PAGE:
The annual Fairfax County personal property tax on a $10,000 Toyota is $457 and $1,828 on a $40,000 BMW. But the fine for driving without the bright blue and red decal showing you've paid is only $25.
Faced with numbers like these, tens of thousands of Fairfax residents have chosen to risk the $25 ticket rather than pay the tax to get the decals.
On Jan. 11, police began setting up checkpoints outside developments where residents had complained that vehicles without stickers were endemic, and in the next four weeks issued 1,119 tickets. On Jan. 14, the County Finance Department also sent 40,000 letters to Fairfax car owners who collectively owed an estimated $6 million in unpaid taxes.
"They would rather pay a $25 fine for not having a sticker than pay $300 or $1,000 depending on the value of their car," said Supervisor Martha V. Pennino (D-Centreville). "They're even willing to pay three or four or five fines."
Pennino said one of her constituents had called to complain that on his small cul-de-sac, 18 cars had no stickers. "Now when someone calls me to say they've got 18 cars, that indicates they've got some sort of a problem. They're using Virginia roads and they should pay their fair share," she said.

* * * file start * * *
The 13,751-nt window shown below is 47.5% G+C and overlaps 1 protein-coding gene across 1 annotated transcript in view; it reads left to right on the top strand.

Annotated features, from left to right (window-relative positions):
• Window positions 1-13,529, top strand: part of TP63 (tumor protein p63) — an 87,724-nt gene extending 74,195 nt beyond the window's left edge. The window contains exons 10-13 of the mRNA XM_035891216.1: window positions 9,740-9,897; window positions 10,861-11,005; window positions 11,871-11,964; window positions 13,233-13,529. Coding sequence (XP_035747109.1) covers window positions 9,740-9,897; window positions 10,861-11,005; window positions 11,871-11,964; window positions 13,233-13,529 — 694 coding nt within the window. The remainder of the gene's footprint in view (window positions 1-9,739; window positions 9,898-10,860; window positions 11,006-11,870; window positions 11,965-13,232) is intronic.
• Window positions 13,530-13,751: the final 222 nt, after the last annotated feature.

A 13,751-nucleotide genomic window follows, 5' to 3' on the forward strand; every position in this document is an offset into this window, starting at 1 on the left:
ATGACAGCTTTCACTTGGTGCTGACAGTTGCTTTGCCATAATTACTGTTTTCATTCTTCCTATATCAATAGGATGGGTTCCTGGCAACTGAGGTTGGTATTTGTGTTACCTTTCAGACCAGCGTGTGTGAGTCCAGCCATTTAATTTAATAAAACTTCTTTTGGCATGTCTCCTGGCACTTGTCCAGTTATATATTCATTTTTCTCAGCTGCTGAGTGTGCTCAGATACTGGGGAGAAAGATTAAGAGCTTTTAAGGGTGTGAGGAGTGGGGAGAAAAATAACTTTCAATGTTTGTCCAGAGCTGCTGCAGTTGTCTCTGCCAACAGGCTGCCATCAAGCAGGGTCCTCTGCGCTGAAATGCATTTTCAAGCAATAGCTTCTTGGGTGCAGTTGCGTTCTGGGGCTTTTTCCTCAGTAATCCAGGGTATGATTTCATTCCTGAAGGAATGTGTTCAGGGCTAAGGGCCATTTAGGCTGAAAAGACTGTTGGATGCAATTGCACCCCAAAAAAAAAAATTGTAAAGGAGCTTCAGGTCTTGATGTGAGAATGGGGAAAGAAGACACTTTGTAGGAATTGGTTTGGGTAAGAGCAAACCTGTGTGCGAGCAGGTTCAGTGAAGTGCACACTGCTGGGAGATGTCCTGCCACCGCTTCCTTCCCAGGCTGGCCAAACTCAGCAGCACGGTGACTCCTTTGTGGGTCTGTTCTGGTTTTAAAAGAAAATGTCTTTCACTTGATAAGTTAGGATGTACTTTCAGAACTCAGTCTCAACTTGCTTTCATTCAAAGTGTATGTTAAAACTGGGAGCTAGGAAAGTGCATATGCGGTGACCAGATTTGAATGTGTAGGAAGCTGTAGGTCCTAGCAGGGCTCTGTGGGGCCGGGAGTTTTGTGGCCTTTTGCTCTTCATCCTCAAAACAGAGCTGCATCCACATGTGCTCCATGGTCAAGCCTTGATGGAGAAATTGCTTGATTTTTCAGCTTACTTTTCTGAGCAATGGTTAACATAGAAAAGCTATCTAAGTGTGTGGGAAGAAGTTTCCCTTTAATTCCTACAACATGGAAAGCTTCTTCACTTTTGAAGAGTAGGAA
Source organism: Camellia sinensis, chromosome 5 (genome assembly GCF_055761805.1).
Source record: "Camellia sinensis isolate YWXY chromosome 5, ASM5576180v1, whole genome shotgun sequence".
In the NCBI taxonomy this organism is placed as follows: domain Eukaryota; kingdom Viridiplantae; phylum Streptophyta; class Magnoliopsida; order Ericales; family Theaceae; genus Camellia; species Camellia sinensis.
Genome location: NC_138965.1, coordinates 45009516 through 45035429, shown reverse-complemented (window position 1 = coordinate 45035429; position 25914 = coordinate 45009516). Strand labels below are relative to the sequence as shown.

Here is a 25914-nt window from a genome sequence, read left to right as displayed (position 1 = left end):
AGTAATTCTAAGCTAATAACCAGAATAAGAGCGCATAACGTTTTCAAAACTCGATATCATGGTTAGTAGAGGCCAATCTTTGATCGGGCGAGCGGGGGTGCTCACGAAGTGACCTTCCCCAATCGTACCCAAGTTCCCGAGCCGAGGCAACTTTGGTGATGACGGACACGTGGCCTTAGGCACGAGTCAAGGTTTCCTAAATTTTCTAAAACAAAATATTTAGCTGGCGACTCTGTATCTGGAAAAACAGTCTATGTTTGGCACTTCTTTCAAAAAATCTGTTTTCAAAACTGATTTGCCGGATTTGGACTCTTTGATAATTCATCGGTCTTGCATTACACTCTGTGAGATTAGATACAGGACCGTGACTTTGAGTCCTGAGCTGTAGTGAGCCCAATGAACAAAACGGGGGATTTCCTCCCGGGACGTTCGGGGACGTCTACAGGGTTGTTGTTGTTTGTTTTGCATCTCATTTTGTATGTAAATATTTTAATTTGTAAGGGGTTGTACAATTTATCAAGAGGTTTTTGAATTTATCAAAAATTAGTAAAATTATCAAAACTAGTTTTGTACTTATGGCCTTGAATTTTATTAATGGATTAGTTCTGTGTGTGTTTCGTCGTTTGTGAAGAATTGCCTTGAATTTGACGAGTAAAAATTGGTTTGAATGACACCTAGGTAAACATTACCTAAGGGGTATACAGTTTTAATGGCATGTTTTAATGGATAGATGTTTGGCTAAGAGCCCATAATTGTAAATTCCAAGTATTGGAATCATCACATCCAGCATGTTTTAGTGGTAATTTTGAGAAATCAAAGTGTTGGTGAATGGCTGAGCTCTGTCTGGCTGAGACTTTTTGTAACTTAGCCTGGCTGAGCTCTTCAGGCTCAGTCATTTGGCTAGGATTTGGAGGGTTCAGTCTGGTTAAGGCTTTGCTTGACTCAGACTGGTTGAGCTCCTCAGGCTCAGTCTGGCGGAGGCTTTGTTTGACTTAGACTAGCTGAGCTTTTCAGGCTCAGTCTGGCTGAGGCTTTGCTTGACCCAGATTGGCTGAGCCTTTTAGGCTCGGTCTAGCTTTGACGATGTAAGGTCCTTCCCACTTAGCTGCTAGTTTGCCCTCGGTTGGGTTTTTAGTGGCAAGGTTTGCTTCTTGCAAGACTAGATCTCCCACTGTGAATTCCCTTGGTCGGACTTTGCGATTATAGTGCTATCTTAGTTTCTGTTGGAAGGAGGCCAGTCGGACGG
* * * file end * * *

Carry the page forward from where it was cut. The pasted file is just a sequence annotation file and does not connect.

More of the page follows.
Pennino has proposed raising the fine to $100, with $75 refundable if the offender then pays his tax.
Police spokesman Warren Carmichael says police continue to catch about 300 people a week driving without decals. "There are repeat offenders," he said. "We do know there are people have indicated they would take their chances rather than pay their taxes."
Stickerless cars annoy other drivers who have paid their taxes, he said. "People take umbrage at seeing other people without them," he said. People living in rental developments appear slightly less likely to get decals than those living in areas where most residents own their homes, he said.
The county collected $113,060,307 in personal property taxes in fiscal 1987 from taxes on 635,000 vehicles in the county, according to Supervisor of Assessments Paul Smith. It also collected $10,413,425 in license fees, the additional payment of $20 or $25 that car owners must pay for their windshield decals along with their taxes.
Smith said his office compared Virginia Department of Motor Vehicles records with Assessment Office figures earlier this year and found 40,000 cars were registered in the county but not declared with the county. While many of these cars may have been junked without notifying the agency, he said, other people may owe taxes on cars housed in Fairfax but registered in another state.
Decal renewal forms are due May 2.